My parents started to teach me gun safety and how to shoot weapons since I was three years old. We had several weapons in the house including scopes from https://adventurefootstep.com/best-rifle-scope-manufacturers/, and it was for my own protection that I have a good understanding of both. Throughout my childhood and teenage years, the practice was kept up.
One of the first lessons I learned was that a gun was to be pointed up, down or with the intent to kill. The second lesson is that there is no such thing as an unloaded gun. While that it technically not true, if you don’t want a hole somewhere, it’s wise to consider all weapons loaded.
That particular lesson was brought home when I was about twelve. This was in the days before gun cabinets were the norm. The weapons were stored in my bedroom closet because I had the most training of the three of us at that point in time.
My father took the rifle out of my closet and showed the empty chamber to my uncle. Then, he pointed the “empty” rifle to the ceiling and pulled the trigger. Shall we say “instant skylight?” Yeah. Even if you know it’s empty, treat it like it’s full.
We were also taught about the safety button on the guns. If you want to do anything to the weapon that doesn’t involve aiming and pulling the trigger, put the safety on. As with “unloaded guns,” don’t assume that the weapon is rendered totally safe.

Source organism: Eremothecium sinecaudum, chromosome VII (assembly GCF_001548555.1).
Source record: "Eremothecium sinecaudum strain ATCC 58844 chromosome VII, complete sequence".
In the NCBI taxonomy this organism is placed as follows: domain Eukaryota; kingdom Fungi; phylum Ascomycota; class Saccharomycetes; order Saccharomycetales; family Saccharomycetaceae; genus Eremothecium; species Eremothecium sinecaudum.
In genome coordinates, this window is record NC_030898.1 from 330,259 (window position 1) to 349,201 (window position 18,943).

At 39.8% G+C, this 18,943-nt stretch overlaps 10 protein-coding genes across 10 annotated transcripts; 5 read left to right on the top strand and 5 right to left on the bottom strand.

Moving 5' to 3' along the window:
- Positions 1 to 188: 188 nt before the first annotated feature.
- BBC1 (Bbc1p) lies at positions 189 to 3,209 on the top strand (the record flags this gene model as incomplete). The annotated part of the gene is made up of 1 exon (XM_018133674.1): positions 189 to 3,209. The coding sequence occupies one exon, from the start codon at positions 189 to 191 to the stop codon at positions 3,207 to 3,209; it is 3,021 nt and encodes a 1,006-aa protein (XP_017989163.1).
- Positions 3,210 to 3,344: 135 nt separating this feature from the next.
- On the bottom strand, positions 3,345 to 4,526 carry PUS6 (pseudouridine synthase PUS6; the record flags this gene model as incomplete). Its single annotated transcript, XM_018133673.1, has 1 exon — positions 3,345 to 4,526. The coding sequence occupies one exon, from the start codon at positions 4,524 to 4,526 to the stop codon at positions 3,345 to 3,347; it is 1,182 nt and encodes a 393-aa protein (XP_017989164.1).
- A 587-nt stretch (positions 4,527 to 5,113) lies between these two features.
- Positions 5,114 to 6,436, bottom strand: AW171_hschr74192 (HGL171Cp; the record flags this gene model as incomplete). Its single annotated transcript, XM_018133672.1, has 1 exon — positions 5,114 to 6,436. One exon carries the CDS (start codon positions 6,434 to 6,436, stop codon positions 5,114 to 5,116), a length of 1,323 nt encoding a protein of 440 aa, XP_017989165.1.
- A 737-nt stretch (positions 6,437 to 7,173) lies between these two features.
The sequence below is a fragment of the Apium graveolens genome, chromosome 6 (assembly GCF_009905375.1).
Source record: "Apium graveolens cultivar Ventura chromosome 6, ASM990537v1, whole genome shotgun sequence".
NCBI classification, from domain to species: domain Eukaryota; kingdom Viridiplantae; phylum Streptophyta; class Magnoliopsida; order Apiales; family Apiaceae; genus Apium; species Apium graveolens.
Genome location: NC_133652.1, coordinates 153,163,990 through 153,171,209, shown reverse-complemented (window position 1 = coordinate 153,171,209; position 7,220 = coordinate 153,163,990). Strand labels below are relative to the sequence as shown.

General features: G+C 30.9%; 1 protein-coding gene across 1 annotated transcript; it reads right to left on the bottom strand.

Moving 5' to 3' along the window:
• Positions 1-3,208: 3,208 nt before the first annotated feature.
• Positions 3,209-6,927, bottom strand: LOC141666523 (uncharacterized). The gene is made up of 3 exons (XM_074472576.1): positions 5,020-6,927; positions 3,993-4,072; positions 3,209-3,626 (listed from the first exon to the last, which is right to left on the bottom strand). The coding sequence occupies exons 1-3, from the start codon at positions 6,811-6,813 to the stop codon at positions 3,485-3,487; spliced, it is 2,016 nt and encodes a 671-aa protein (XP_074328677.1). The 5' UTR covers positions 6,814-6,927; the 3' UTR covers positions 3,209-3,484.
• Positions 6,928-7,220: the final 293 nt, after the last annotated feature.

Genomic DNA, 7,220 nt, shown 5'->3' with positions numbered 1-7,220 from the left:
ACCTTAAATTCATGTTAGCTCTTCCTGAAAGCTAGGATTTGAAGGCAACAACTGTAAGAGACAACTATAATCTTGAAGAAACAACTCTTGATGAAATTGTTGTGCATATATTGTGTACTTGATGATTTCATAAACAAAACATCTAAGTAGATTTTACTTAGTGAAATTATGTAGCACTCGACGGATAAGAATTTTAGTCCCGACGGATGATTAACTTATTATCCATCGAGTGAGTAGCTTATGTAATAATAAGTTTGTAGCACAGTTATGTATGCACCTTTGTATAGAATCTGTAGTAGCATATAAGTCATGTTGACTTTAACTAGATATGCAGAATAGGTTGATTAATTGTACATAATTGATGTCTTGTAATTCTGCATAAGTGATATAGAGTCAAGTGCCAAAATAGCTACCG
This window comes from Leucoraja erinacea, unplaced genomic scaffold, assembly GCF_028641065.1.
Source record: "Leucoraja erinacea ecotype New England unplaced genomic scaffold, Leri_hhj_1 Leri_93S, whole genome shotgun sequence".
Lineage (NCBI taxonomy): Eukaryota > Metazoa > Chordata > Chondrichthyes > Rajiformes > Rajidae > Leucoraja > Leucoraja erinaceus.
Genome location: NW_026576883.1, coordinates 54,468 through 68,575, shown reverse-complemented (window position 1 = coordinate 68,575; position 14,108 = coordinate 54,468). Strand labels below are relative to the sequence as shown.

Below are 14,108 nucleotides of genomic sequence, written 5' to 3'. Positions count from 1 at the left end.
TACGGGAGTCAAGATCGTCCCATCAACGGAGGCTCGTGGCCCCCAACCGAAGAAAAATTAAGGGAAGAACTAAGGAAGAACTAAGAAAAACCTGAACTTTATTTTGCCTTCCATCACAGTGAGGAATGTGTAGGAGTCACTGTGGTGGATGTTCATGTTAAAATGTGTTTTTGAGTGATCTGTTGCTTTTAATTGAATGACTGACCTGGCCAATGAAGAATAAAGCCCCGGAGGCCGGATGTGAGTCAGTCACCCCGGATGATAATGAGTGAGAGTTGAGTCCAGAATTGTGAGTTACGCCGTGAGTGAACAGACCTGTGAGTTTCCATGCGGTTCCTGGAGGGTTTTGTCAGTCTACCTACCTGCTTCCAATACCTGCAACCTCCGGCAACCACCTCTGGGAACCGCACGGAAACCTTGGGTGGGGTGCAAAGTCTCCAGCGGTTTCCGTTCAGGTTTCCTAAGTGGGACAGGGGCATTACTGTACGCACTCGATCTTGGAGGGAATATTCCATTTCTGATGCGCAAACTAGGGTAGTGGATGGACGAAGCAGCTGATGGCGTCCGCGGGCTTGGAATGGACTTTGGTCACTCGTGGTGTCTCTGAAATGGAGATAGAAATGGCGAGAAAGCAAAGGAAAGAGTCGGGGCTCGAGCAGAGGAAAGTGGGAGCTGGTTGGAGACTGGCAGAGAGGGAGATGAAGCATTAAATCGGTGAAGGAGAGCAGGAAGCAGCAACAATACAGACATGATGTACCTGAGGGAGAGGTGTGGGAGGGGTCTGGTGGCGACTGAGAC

Ear protection on a shooting range is a must have. If you don’t, your ears will be ringing for days and you can seriously damage your hearing. If you aren’t experienced in finding the right ear protection, ask at a gun shop or the rifle range.
On a shooting range, there are times when you are going to want to check or move your target (some ranges have automatic functions, but not all do), there will be a call to clear the range. That is an important set of procedures.
All weapons have to be unloaded and rendered unable to fire, then everyone has to step back from the actual range. Once the range is cleared, it’s safe to go check out your target, move it or remove it at the end of the day. At the end of this procedure, everyone must be off the field and back of the firing line again before shooting can resume.
While this isn’t so much about safety as it is about courtesy, it is a normal policy to pick up empty casings after you’re done with them. The good news is that most of them can be recycled, so you’ll get a little of your funding back by doing this.
While teaching a child to shoot may need to start a little later, all children should know some gun safety rules. The most important is that they shouldn’t be touched, and if another child is touching one, you go and tell an adult quickly. I was also taught never to get into a vehicle or go into a room if a gun was present, unless a parent was with me and said it was OK.
I remember that lesson, in part because it was fairly soon after the Watts Riots. One of my dad’s coworkers was going to give us a ride somewhere in his pickup. I climbed up, looked on the passenger seat and promptly got down. Dad wondered why I did that, saw the gun and told me I had done the right thing, but this time it was OK. They stowed the weapon in the glove box.
If you are a parent, there are two things you should do at all times. If you are not using your weapons, have them locked, then lock them in a gun safe. Kids can get into anything, but if it’s under lock and key a tragedy is less likely to happen.